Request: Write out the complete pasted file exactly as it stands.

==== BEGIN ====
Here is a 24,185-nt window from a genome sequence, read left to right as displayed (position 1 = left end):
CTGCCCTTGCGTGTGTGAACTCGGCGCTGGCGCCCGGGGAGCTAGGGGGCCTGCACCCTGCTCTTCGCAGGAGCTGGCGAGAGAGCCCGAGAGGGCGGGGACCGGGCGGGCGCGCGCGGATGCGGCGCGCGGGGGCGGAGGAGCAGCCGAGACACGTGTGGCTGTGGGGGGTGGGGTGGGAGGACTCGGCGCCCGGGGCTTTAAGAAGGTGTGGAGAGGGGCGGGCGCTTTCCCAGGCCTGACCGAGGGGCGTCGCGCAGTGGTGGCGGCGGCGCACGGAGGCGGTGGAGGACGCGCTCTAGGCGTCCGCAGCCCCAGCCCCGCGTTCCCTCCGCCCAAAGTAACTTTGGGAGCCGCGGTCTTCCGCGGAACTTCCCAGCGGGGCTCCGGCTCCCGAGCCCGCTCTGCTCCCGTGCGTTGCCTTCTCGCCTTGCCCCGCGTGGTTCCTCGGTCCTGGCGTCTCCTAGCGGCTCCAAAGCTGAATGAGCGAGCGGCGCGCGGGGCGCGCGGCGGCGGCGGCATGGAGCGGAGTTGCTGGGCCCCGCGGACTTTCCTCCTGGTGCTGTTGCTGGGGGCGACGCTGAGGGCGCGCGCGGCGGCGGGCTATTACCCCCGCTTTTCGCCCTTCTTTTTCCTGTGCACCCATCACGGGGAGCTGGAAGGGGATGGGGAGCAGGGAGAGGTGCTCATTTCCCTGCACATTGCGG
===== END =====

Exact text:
Here is a 24,185-nt window from a genome sequence, read left to right as displayed (position 1 = left end):
CTGCCCTTGCGTGTGTGAACTCGGCGCTGGCGCCCGGGGAGCTAGGGGGCCTGCACCCTGCTCTTCGCAGGAGCTGGCGAGAGAGCCCGAGAGGGCGGGGACCGGGCGGGCGCGCGCGGATGCGGCGCGCGGGGGCGGAGGAGCAGCCGAGACACGTGTGGCTGTGGGGGGTGGGGTGGGAGGACTCGGCGCCCGGGGCTTTAAGAAGGTGTGGAGAGGGGCGGGCGCTTTCCCAGGCCTGACCGAGGGGCGTCGCGCAGTGGTGGCGGCGGCGCACGGAGGCGGTGGAGGACGCGCTCTAGGCGTCCGCAGCCCCAGCCCCGCGTTCCCTCCGCCCAAAGTAACTTTGGGAGCCGCGGTCTTCCGCGGAACTTCCCAGCGGGGCTCCGGCTCCCGAGCCCGCTCTGCTCCCGTGCGTTGCCTTCTCGCCTTGCCCCGCGTGGTTCCTCGGTCCTGGCGTCTCCTAGCGGCTCCAAAGCTGAATGAGCGAGCGGCGCGCGGGGCGCGCGGCGGCGGCGGCATGGAGCGGAGTTGCTGGGCCCCGCGGACTTTCCTCCTGGTGCTGTTGCTGGGGGCGACGCTGAGGGCGCGCGCGGCGGCGGGCTATTACCCCCGCTTTTCGCCCTTCTTTTTCCTGTGCACCCATCACGGGGAGCTGGAAGGGGATGGGGAGCAGGGAGAGGTGCTCATTTCCCTGCACATTGCGG